Ever since the turn of the century, hacking has become a well-known, albeit infamous phenomenon. Just out of school, the geeks learn the techniques to sabotage someone’s system and retrieve information. Hacking is a crime that has kept cops on their toes and has fascinated the youth. It is a ‘talent’ each one of us wishes to acquire but only a few have succeeded.

Mickey Virus is film that ventures into the terrain of hackers and brings forth a picture that is amusing. Directed by debutant Saurabh Varma, the film marks the debut of Manish Paul alongside veteran actors like Varun Badola and Manish Chaudhary. Puja Gupta, earlier seen in Vicky Donor as the self-flinging-neighbor, stars in the film as Mickey’s confidante. The story of the film revolves around Mickey (Manish Paul), a street-smart hacker, who is hired by the cops to solve a hacking case but he soon becomes an alleged accused in the case. Mickey’s attempts to rescue himself from this forged crime, forms the story of the film. The film is set in Delhi and although, it doesn’t capture the beauty of the city on the camera lens, it makes it up with ample usage of the Delhi slang. The film crushes into the minds of geeks and makes use of geeky slang as well. You’d hear the word “buffer”, “upload”, “hard disk” in the everyday talks of this tech-savvy lot.  The film shows two diverse worlds, one that glorifies the geeks as “hackers” and the other of “hawkers” which comprises those with less tech knowledge and more craving for money.
 

In the first-half of the film, the lead is seen drooling at the sight of a firang while the second-half shows his pursuit for success in life. It is in the second-half that the film hits a sixer, however, turns out to be very predictable. Manish Paul and Varun Badola steal the show, Manish with his child-like charm and Badola with his tight collar police-wala attitude. The direction of the film is raw yet good with a room for improvement. Action shows a minimal presence on screen and looks amateurish. Touted to be a comic-thriller, the film is lesser comedy and more suspense. Suspense is what keeps the audience on the edge-of-their-seat. There is ample use of computer graphics which makes it simple for a layman to understand the working of a hacker. Sparing the song Pyaar China Ka Maal Hai, others cease to excite the listeners. All the actors in the film have done a reasonably good job with their respective characters but looks like Elli Avram’s character of Kamayani could have suited any chic Indian lassie.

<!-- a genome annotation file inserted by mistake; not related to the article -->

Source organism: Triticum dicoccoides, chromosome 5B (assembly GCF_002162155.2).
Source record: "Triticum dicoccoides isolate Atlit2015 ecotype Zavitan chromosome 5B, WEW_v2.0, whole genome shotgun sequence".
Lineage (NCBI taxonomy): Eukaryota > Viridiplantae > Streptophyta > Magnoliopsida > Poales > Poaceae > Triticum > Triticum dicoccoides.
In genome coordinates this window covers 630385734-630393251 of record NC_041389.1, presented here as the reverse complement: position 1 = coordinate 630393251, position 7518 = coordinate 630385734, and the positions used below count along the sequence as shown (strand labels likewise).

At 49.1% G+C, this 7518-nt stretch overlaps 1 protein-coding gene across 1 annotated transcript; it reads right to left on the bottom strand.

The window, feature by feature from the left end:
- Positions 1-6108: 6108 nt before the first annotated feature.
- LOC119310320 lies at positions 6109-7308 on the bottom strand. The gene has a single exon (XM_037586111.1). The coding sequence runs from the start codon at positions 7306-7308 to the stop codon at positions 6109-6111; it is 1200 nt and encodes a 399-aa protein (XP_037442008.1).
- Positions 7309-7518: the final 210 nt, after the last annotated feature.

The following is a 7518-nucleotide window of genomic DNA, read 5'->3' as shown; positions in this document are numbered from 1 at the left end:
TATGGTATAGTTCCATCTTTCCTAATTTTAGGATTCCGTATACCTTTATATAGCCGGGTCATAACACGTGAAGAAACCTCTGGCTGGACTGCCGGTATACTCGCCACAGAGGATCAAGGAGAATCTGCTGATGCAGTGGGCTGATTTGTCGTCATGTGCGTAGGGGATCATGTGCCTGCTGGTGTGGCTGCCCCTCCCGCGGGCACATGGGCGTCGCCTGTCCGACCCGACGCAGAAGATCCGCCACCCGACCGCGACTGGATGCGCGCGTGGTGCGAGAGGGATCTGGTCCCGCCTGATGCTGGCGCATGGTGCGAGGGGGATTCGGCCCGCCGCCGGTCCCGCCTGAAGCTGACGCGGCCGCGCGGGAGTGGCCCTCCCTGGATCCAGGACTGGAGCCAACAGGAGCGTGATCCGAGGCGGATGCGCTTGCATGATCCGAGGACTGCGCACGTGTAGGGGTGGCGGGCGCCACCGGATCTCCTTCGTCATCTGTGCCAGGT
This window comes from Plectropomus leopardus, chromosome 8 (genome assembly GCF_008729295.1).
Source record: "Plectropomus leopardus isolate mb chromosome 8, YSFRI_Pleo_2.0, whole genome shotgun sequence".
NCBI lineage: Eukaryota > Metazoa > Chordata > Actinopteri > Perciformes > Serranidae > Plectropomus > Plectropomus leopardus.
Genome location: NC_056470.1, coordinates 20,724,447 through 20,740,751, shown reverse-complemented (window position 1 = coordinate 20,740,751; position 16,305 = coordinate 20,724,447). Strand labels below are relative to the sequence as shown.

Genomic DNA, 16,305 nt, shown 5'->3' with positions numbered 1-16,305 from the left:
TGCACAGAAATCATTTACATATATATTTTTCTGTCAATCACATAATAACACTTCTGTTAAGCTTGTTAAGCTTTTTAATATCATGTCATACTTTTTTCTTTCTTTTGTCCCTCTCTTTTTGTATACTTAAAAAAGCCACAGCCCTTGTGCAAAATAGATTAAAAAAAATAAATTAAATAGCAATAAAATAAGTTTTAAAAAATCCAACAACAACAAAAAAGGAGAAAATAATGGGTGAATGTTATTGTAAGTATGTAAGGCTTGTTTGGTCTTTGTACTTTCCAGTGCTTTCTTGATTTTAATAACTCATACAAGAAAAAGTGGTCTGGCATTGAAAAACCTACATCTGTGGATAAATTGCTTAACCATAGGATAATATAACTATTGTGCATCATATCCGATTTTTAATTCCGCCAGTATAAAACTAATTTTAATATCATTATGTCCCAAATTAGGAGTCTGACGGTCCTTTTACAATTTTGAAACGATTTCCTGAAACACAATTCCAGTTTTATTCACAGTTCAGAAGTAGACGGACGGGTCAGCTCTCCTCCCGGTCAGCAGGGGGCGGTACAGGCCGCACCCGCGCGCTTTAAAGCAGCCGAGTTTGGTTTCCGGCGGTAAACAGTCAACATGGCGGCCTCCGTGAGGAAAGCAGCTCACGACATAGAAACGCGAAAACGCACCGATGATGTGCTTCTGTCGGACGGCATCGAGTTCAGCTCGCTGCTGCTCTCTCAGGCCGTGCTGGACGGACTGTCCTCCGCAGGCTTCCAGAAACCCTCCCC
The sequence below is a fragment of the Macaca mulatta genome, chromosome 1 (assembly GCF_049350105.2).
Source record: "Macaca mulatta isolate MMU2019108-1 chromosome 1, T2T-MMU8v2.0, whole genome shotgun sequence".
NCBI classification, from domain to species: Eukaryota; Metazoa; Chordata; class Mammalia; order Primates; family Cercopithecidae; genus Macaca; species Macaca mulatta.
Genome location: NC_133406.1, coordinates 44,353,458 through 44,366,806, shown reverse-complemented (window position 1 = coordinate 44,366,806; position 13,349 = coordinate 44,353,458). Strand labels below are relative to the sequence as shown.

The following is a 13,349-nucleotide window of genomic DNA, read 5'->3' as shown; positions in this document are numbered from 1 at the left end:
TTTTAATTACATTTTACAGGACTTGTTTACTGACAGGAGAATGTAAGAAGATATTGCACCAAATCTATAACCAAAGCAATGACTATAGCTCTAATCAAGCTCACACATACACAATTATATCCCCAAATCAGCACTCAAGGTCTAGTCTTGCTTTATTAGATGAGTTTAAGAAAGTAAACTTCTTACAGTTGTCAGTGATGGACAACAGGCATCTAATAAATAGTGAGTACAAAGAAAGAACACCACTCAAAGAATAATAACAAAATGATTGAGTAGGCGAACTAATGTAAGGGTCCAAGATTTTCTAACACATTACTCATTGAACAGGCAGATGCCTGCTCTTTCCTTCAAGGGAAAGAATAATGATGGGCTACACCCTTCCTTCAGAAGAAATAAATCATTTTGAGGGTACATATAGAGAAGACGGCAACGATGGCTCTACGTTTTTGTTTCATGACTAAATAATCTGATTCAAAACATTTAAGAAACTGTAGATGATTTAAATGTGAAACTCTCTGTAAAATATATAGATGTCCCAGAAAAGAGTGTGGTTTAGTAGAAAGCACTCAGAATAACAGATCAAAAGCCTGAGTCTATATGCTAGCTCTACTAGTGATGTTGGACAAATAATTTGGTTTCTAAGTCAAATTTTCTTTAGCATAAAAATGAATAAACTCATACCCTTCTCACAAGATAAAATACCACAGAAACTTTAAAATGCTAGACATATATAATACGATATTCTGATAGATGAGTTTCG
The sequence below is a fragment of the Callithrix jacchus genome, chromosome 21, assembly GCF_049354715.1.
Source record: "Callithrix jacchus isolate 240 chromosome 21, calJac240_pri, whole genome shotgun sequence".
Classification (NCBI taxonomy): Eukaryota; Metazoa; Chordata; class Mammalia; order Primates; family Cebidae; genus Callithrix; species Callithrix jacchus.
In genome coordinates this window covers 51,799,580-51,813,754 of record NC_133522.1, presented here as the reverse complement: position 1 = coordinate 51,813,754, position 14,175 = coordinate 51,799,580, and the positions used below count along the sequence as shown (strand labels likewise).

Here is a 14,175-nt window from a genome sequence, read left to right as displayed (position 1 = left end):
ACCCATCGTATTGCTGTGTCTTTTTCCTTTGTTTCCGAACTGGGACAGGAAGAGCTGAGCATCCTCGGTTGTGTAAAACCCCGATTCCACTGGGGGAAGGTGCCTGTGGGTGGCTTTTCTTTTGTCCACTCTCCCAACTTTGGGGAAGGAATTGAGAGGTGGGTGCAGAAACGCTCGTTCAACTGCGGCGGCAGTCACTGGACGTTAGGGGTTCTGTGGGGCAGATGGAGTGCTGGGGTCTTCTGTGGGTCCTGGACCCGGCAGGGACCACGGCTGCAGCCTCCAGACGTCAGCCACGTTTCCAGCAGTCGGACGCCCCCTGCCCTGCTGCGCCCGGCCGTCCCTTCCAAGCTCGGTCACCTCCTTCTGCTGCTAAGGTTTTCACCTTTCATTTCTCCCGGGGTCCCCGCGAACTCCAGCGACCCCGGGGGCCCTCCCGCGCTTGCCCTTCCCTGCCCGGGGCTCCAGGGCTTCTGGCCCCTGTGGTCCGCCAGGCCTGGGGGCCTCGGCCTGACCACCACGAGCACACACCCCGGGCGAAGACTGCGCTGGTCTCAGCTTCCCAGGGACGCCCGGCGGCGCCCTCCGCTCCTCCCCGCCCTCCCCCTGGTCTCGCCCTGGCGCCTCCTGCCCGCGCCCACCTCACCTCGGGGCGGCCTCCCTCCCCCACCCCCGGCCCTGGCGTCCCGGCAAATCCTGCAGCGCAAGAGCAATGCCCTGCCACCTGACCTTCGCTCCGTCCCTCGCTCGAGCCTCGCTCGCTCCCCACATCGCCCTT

The film has a good script which deserves to be lauded and it is a good start for the newbies – Manish Paul and Director Saurabh Varma. However,  the film is most likely to attract the wannabe geek crowd whereas the general public will welcome it for its suspense element.

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